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Phyllis Bennis, the author of Understanding the US-Iran Crisis, examines the opposition to the Iran nuclear deal by the Senate Republicans.

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SHARMINI PERIES, EXEC. PRODUCER, TRNN: Welcome to the Real News Network. I’m Sharmini Peries coming to you from Baltimore. On Wednesday Democratic Senator Barbara Mikulski of Maryland came out in support of President Obama’s Iran deal, providing the White House with the votes it needs to survive a Republican-led effort to kill the deal. Mikulski is the 34th Democrat in favor of this nuclear accord, meaning that Obama has enough votes to sustain a veto of the Republican resolution to stop the deal. Here to discuss this is Phyllis Bennis. She is a fellow at the Institute for Policy Studies and she directs the New Internationalism Project there. She’s he author of many books, among them Understanding the U.S.-Iran Crisis: A Primer. Phyllis, thank you so much for joining us. PHYLLIS BENNIS, INSTITUTE FOR POLICY STUDIES: Thank you, Sharmini. PERIES: Phyllis, it’s very good news of course that we now have 34 Democrats willing to support the Iran nuclear deal. But why is President Obama having such a hard time getting support from his own party on the deal? BENNIS: Well, I think there’s two reasons, and they’re both political. Neither has anything to do with the substance of the deal. I mean, keep in mind this is a deal about preventing Iran from getting a nuclear weapon, something that all 16 U.S. intelligence agencies agree Iran is not trying to do. So it’s not about what’s in the deal, despite all the rhetoric about it’s not enough, and we want a better deal, et cetera, et cetera. It’s about the politics. And the politics are very, very complicated. Because on the one hand, you have supporters of Israel who have made–the Israeli Prime Minister Bibi Netanyahu has made a point out of saying that this is the most important threat to Israel, that it’s somehow an existential threat to Israel, that this is a terrible deal. And you have AIPAC, the largest component of the pro-Israel lobby in the U.S., which put in $40 million at the beginning of this 60-day campaign, and there are reports that it’s been doubled by other funders as well, but tens of millions of dollars just for a 60-day campaign of ads focused on why this is such a terrible deal. So that makes things very difficult for members of Congress, the Senate, the House, who depend on some of those same funders to be reelected. And at the end of the day that’s what being in the house is all about. It’s about being re-elected. So there’s that whole set of things. Then there’s the set of things among Republicans, primarily. Maybe some Democrats, but at least Republicans, for whom nothing Obama wants can be accepted. This is the group that says if Barack Obama wants this, I’m against it. And they want it to fail because Obama wants it to succeed, in the interests of his legacy and in the interests of avoiding a future war, et cetera. Those two political reasons are why it’s so difficult to get support. It’s not about what actually is in this very important but really quite narrow agreement between Iran and the six world powers now endorsed by the UN Security Council as a whole. PERIES: It is really unfortunate that such an important foreign policy achievement has become a partisan issue with the Republicans, especially the Republican presidential candidates now just lining up against the deal. Let’s have a look at what one of the Republican presidential candidates, Marco Rubio, had to say about the deal. MARCO RUBIO, REPUBLICAN PRESIDENTIAL CANDIDATE: On my first day as president we’re going to reimpose them. I said it earlier today here in South Carolina. People who vote for me will know they are voting to repeal the deal with Iran on day number one. Not just impose the American sanctions that we have in place, increase them. And back it up with a credible threat of military force. In essence, as long as you’re spinning centrifuges we will have crippling sanctions on you. And if you try to build the weapon, we will destroy your program. PEIRES: So Phyllis, if we are to believe the Marco Rubios of the world–according to him if this bill is even passed and it becomes veto-proof the future U.S. administrations could undo all this important diplomatic work that’s been done by not only the U.S. but the P5+1, and really derail this great political and diplomatic achievement. What do you make of that? BENNIS: Well, it’s a very dangerous kind of threat to make lightly. And of course, we’re seeing it from a number of presidential candidates and others. The problem we face here is that this is not a resolution of the Congress. This is an agreement signed by governments, by the heads of state or heads of government in these six countries, now endorsed by the UN Security Council. This is not a treaty that requires Senate ratification. The resolution that will come before the Congress, both the Senate and the House, is whether to disapprove of this resolution or not. So if they vote to disapprove it, certain consequences happen. But if a new president comes in after this has begun and says, first day on the job I’m going to derail this, I’m going to break the deal with Iran, he’s also saying he’s going to break the deal with U.S. allies. He’s going to break the deal with the European Union, with France, with Germany, with the UK. This is what that threat represents. I’m going to break the deal with Russia and China, and tell them that they can do whatever they want because we’re going to do whatever we want. It’s an extraordinary thing. This is not just a deal with Iran. This is a global agreement which Iran has negotiated with six major powers, one of which is the U.S., So the notion that members of Congress can get up and say, you know what? We don’t like it, we think there should be a better deal–that boat has sailed. There is not going to be a better deal, which by their standards would mean a complete surrender on the part of Iran to something. But this is a deal that has amazing potential. It’s quite narrow. It only deals with Iran’s potential capacity. If they ever decided to build a nuclear weapon it would prevent that. It would prevent all the various ways Iran might consider in the future, if they ever chose to, of producing enough enriched uranium or plutonium to build a nuclear weapon. It would make that impossible. And it would, crucially, begin the process of lifting the crippling sanctions that have ruined the Iranian economy. And particularly the economic interests, the financial realities, for the vast majority of ordinary people in Iran. So it’s huge. But it’s very, very narrow. What it lays out as a potential gain is not so narrow. Potentially this could lead to the expansion of what is now a narrowly-defined non-proliferation effort preventing Iran from ever, if it chose, building a nuclear weapon to a real nuclear disarmament possibility in the form of creating a nuclear weapons-free zone throughout the Middle East. Something that Iran has said it wants, that all the countries in the Middle East want, with the exception of Israel. And because of the Israeli position the U.S. says, we don’t want it. This could change that. Crucially, this could lead to a new level of diplomatic and negotiations involving the U.S. and Iran aimed at ending the war in Syria that’s at the root of so much of the violence that’s now spreading across the Middle East. So there’s enormous potential. But this agreement, as it was agreed to and now protected today with, we now have 34 members of the Senate who are prepared to uphold the agreement, uphold the veto that would be required, in that situation we have the possibility for not just this narrow agreement going forward, but maybe something much broader for the future. And that’s hugely important. At the end of the day this is a victory for diplomacy over war. It shows that diplomacy is possible. It shows that diplomacy works. And what we see is the use of military force in the wars that are ravaging the region are simply not working. So this should be a lesson for what is necessary to end tensions, to end wars. That we need diplomacy, that’s the lesson of the Iran deal. PERIES: Now, Phyllis, one last question to you. One of the reasons the Republicans are so comfortable in entrenching themselves in taking and opposing the deal is because Israel and Netanyahu have come out opposing the deal. Now, is there any way that you see bridging the divide, as far as this political moment in U.S. history? BENNIS: Well, I think for those who are seriously concerned about protecting Israelis, which is part of the process of protecting people throughout the region, this deal does more than anything else to protect Israelis, because it prevents a war. Israelis would be in great jeopardy if there were to be a war against Iran. And this deal imposes a diplomatic solution instead of war. So if you’re really talking about protecting Israelis, this is the deal to sign. Now, if your concern is protecting Israel’s nuclear monopoly, Israel is of course the only country in the Middle East that has a nuclear weapon. It’s very dangerous, very destabilizing. If Iran ever in the future decided to build a nuclear weapon it would threaten Israel’s nuclear monopoly. It would not threaten Israel’s existence, it would threaten the nuclear monopoly. If that could be more public and more understood, I think there would be less of a freak out, if you will, about the effect of this deal on Israel. It protects Israelis. Now, the problem we see is that the U.S. response is likely to not be that, but rather is likely to be further arming of the Israeli military. We’re already hearing that the current $3 billion or $3.1 billion a year that the U.S. gives in our tax money directly to the Israeli military is about to go up to $4.7 billion a year. $47 billion to replace the current $30 billion grant for ten years, for the next period of time. We don’t know what else either President Obama or members of Congress are going to be offering Israel as a kind of consolation prize, since they are perceived as the losers in this deal. The reality is they’re not losers. No one in the Middle East region is a loser from this deal. Everybody wins because everyone is safer when we use diplomacy instead of war. PERIES: Phyllis Bennis, as always thank you so much for joining us today. BENNIS: Thank you. PERIES: And thank you for joining us on the Real News Network.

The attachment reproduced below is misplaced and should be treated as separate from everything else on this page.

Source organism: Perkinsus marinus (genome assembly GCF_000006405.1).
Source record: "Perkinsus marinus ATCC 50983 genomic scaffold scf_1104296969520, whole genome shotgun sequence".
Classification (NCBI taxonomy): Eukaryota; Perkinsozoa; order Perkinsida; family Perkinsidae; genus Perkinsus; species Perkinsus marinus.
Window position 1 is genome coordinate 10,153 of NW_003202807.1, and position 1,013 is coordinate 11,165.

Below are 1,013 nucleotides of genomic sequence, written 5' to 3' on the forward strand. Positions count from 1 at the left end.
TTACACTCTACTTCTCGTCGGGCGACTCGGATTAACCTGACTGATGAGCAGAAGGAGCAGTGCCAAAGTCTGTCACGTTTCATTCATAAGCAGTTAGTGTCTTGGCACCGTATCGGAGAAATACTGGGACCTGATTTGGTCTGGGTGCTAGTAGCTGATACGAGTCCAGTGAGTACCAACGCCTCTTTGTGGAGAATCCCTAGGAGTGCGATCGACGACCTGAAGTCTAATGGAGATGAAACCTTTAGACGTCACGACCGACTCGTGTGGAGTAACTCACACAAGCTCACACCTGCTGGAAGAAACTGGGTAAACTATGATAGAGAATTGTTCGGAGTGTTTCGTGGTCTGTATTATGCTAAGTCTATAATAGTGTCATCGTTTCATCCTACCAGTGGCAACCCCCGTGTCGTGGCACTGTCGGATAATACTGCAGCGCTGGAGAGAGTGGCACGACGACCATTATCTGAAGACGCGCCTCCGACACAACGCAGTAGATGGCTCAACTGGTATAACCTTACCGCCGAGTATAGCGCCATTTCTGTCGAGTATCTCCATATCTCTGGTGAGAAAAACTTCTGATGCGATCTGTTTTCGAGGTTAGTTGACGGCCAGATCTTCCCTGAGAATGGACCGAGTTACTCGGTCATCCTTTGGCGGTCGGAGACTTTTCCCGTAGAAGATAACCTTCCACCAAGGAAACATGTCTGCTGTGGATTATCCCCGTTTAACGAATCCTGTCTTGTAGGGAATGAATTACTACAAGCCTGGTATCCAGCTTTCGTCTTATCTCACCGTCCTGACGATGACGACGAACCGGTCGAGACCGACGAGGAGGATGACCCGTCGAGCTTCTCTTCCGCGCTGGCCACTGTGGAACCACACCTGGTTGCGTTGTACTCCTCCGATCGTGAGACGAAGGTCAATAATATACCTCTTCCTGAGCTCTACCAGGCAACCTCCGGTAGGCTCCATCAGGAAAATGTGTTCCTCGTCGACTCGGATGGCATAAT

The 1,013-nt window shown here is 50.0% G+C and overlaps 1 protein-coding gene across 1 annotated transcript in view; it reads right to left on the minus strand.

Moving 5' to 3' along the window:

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Phyllis Bennis is a Fellow and the Director of the New Internationalism Project at the Institute for Policy Studies in Washington DC.  Her books include Understanding ISIS & the New Global War on Terror, and the latest updated edition of Understanding the Palestinian-Israeli Conflict: A Primer.